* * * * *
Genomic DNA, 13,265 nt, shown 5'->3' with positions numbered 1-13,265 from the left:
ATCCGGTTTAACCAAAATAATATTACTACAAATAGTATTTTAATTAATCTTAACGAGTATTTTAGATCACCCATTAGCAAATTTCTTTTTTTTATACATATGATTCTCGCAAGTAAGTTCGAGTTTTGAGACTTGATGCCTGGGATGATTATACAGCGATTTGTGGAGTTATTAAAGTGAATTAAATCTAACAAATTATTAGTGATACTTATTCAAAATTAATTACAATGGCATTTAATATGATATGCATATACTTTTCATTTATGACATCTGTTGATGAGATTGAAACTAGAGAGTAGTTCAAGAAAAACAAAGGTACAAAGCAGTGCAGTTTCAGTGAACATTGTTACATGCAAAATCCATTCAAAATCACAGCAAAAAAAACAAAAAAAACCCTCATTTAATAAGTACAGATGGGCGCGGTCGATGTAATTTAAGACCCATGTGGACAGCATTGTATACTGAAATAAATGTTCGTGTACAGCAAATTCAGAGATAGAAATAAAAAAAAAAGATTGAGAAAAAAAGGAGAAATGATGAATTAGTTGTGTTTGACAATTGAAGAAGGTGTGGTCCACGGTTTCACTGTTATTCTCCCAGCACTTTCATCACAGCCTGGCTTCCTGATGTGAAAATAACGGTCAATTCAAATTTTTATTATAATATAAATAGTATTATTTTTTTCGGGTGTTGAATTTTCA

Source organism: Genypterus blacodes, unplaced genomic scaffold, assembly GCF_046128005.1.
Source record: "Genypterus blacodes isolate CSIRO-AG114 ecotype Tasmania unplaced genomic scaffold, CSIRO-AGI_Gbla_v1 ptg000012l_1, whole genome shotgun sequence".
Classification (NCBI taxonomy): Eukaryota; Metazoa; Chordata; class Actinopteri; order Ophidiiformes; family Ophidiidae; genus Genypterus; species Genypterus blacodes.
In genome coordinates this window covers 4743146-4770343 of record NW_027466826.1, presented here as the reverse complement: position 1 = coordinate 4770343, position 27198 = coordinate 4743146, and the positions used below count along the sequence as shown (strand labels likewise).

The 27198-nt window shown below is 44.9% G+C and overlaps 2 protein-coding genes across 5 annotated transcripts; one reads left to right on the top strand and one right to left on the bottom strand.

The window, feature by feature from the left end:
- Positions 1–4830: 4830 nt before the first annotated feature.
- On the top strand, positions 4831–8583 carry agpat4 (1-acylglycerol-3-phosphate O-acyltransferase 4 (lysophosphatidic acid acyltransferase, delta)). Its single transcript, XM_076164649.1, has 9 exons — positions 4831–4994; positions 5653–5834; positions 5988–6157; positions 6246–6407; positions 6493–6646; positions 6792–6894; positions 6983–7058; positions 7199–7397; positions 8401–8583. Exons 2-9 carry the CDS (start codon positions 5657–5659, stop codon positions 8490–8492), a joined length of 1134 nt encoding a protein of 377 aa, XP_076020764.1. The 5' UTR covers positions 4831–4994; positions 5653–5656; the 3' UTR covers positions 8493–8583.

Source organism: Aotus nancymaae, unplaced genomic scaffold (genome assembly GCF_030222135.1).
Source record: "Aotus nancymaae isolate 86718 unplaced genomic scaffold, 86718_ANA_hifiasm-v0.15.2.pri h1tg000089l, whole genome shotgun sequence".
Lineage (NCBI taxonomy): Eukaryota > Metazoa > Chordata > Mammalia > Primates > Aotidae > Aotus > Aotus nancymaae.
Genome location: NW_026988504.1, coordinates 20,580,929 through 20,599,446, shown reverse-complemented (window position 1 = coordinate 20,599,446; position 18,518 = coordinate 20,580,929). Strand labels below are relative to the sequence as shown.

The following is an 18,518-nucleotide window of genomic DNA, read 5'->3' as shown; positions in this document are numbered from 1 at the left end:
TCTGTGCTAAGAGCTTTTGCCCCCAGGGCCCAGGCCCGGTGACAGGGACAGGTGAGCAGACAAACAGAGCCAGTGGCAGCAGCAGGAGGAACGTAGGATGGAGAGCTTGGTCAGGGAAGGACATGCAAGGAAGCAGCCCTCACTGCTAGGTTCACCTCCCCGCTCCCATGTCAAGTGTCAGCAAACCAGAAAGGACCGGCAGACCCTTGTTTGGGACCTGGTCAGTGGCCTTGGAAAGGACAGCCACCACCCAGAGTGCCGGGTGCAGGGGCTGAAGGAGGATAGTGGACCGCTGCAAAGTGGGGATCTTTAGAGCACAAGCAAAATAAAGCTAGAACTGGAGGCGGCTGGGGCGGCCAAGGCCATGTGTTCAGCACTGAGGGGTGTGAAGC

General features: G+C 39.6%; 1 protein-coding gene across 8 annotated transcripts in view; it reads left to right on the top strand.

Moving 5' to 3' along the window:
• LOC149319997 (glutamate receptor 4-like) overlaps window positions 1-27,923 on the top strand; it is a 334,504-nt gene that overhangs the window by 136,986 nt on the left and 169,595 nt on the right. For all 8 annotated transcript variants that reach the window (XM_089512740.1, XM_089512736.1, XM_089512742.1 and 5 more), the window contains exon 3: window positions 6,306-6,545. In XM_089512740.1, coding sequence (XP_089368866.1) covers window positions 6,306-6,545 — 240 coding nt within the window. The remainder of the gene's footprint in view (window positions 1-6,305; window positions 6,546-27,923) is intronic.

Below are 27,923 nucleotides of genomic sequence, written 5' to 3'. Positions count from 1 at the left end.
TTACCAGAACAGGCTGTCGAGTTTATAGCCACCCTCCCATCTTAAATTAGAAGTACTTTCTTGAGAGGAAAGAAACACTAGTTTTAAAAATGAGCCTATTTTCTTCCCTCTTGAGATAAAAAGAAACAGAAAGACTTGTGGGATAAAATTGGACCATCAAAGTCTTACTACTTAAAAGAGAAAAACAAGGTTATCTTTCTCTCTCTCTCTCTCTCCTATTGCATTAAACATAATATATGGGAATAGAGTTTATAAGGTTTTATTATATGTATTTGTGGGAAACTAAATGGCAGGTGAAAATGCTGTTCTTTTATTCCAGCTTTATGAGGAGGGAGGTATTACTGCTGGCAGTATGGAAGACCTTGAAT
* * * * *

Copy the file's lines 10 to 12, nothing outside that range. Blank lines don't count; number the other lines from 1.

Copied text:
- On the top strand, positions 4831–8583 carry agpat4 (1-acylglycerol-3-phosphate O-acyltransferase 4 (lysophosphatidic acid acyltransferase, delta)). Its single transcript, XM_076164649.1, has 9 exons — positions 4831–4994; positions 5653–5834; positions 5988–6157; positions 6246–6407; positions 6493–6646; positions 6792–6894; positions 6983–7058; positions 7199–7397; positions 8401–8583. Exons 2-9 carry the CDS (start codon positions 5657–5659, stop codon positions 8490–8492), a joined length of 1134 nt encoding a protein of 377 aa, XP_076020764.1. The 5' UTR covers positions 4831–4994; positions 5653–5656; the 3' UTR covers positions 8493–8583.

Source organism: Aotus nancymaae, unplaced genomic scaffold (genome assembly GCF_030222135.1).
Source record: "Aotus nancymaae isolate 86718 unplaced genomic scaffold, 86718_ANA_hifiasm-v0.15.2.pri h1tg000089l, whole genome shotgun sequence".